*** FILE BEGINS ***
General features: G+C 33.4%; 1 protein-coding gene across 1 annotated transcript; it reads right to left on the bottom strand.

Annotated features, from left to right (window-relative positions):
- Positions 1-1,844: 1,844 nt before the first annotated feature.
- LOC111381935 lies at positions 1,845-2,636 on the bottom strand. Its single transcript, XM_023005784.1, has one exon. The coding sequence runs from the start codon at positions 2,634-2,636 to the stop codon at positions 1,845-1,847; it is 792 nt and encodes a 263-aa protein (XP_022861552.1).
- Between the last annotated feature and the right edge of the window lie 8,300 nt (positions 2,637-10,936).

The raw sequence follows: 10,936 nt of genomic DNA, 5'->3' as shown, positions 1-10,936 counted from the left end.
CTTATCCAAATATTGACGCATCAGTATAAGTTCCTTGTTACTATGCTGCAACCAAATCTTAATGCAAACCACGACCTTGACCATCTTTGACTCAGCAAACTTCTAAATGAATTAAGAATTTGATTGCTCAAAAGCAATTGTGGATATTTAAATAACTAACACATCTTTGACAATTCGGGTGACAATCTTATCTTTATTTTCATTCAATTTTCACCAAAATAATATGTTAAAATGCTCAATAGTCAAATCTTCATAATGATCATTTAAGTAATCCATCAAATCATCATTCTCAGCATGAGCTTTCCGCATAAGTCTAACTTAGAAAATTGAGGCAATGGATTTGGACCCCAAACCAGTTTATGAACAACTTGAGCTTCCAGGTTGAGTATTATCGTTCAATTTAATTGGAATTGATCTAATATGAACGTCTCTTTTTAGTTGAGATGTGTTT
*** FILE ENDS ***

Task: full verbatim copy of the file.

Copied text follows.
General features: G+C 33.4%; 1 protein-coding gene across 1 annotated transcript; it reads right to left on the bottom strand.

Annotated features, from left to right (window-relative positions):
- Positions 1-1,844: 1,844 nt before the first annotated feature.
- LOC111381935 lies at positions 1,845-2,636 on the bottom strand. Its single transcript, XM_023005784.1, has one exon. The coding sequence runs from the start codon at positions 2,634-2,636 to the stop codon at positions 1,845-1,847; it is 792 nt and encodes a 263-aa protein (XP_022861552.1).
- Between the last annotated feature and the right edge of the window lie 8,300 nt (positions 2,637-10,936).

The raw sequence follows: 10,936 nt of genomic DNA, 5'->3' as shown, positions 1-10,936 counted from the left end.
CTTATCCAAATATTGACGCATCAGTATAAGTTCCTTGTTACTATGCTGCAACCAAATCTTAATGCAAACCACGACCTTGACCATCTTTGACTCAGCAAACTTCTAAATGAATTAAGAATTTGATTGCTCAAAAGCAATTGTGGATATTTAAATAACTAACACATCTTTGACAATTCGGGTGACAATCTTATCTTTATTTTCATTCAATTTTCACCAAAATAATATGTTAAAATGCTCAATAGTCAAATCTTCATAATGATCATTTAAGTAATCCATCAAATCATCATTCTCAGCATGAGCTTTCCGCATAAGTCTAACTTAGAAAATTGAGGCAATGGATTTGGACCCCAAACCAGTTTATGAACAACTTGAGCTTCCAGGTTGAGTATTATCGTTCAATTTAATTGGAATTGATCTAATATGAACGTCTCTTTTTAGTTGAGATGTGTTT